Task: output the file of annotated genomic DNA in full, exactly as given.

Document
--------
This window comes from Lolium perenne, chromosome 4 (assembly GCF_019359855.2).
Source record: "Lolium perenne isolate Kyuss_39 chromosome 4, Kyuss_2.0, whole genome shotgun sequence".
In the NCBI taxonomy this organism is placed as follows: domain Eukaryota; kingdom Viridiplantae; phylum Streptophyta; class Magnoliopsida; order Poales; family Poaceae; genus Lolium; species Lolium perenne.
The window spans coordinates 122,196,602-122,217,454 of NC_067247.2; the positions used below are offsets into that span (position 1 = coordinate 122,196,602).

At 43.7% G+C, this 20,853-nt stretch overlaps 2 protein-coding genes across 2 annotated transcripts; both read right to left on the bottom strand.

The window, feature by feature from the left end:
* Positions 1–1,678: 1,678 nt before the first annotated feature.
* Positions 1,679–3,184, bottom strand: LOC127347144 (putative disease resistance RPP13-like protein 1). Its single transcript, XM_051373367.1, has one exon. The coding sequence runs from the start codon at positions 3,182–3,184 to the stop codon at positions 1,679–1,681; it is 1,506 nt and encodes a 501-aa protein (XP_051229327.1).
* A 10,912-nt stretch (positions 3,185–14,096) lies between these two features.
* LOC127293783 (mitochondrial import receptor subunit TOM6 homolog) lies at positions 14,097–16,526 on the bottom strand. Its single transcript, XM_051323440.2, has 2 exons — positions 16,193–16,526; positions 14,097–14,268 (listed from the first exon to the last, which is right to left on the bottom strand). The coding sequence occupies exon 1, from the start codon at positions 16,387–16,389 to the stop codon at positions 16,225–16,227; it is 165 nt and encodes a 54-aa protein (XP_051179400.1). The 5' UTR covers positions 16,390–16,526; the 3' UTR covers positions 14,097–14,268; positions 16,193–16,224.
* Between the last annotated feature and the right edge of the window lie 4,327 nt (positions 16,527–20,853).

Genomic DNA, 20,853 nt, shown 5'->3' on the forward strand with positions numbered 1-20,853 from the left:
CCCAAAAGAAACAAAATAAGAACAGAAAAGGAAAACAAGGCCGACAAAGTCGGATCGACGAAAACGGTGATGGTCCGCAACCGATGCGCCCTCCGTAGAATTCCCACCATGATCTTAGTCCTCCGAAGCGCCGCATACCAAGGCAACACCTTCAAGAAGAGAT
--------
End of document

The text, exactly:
This window comes from Lolium perenne, chromosome 4 (assembly GCF_019359855.2).
Source record: "Lolium perenne isolate Kyuss_39 chromosome 4, Kyuss_2.0, whole genome shotgun sequence".
In the NCBI taxonomy this organism is placed as follows: domain Eukaryota; kingdom Viridiplantae; phylum Streptophyta; class Magnoliopsida; order Poales; family Poaceae; genus Lolium; species Lolium perenne.
The window spans coordinates 122,196,602-122,217,454 of NC_067247.2; the positions used below are offsets into that span (position 1 = coordinate 122,196,602).

At 43.7% G+C, this 20,853-nt stretch overlaps 2 protein-coding genes across 2 annotated transcripts; both read right to left on the bottom strand.

The window, feature by feature from the left end:
* Positions 1–1,678: 1,678 nt before the first annotated feature.
* Positions 1,679–3,184, bottom strand: LOC127347144 (putative disease resistance RPP13-like protein 1). Its single transcript, XM_051373367.1, has one exon. The coding sequence runs from the start codon at positions 3,182–3,184 to the stop codon at positions 1,679–1,681; it is 1,506 nt and encodes a 501-aa protein (XP_051229327.1).
* A 10,912-nt stretch (positions 3,185–14,096) lies between these two features.
* LOC127293783 (mitochondrial import receptor subunit TOM6 homolog) lies at positions 14,097–16,526 on the bottom strand. Its single transcript, XM_051323440.2, has 2 exons — positions 16,193–16,526; positions 14,097–14,268 (listed from the first exon to the last, which is right to left on the bottom strand). The coding sequence occupies exon 1, from the start codon at positions 16,387–16,389 to the stop codon at positions 16,225–16,227; it is 165 nt and encodes a 54-aa protein (XP_051179400.1). The 5' UTR covers positions 16,390–16,526; the 3' UTR covers positions 14,097–14,268; positions 16,193–16,224.
* Between the last annotated feature and the right edge of the window lie 4,327 nt (positions 16,527–20,853).

Genomic DNA, 20,853 nt, shown 5'->3' on the forward strand with positions numbered 1-20,853 from the left:
CCCAAAAGAAACAAAATAAGAACAGAAAAGGAAAACAAGGCCGACAAAGTCGGATCGACGAAAACGGTGATGGTCCGCAACCGATGCGCCCTCCGTAGAATTCCCACCATGATCTTAGTCCTCCGAAGCGCCGCATACCAAGGCAACACCTTCAAGAAGAGAT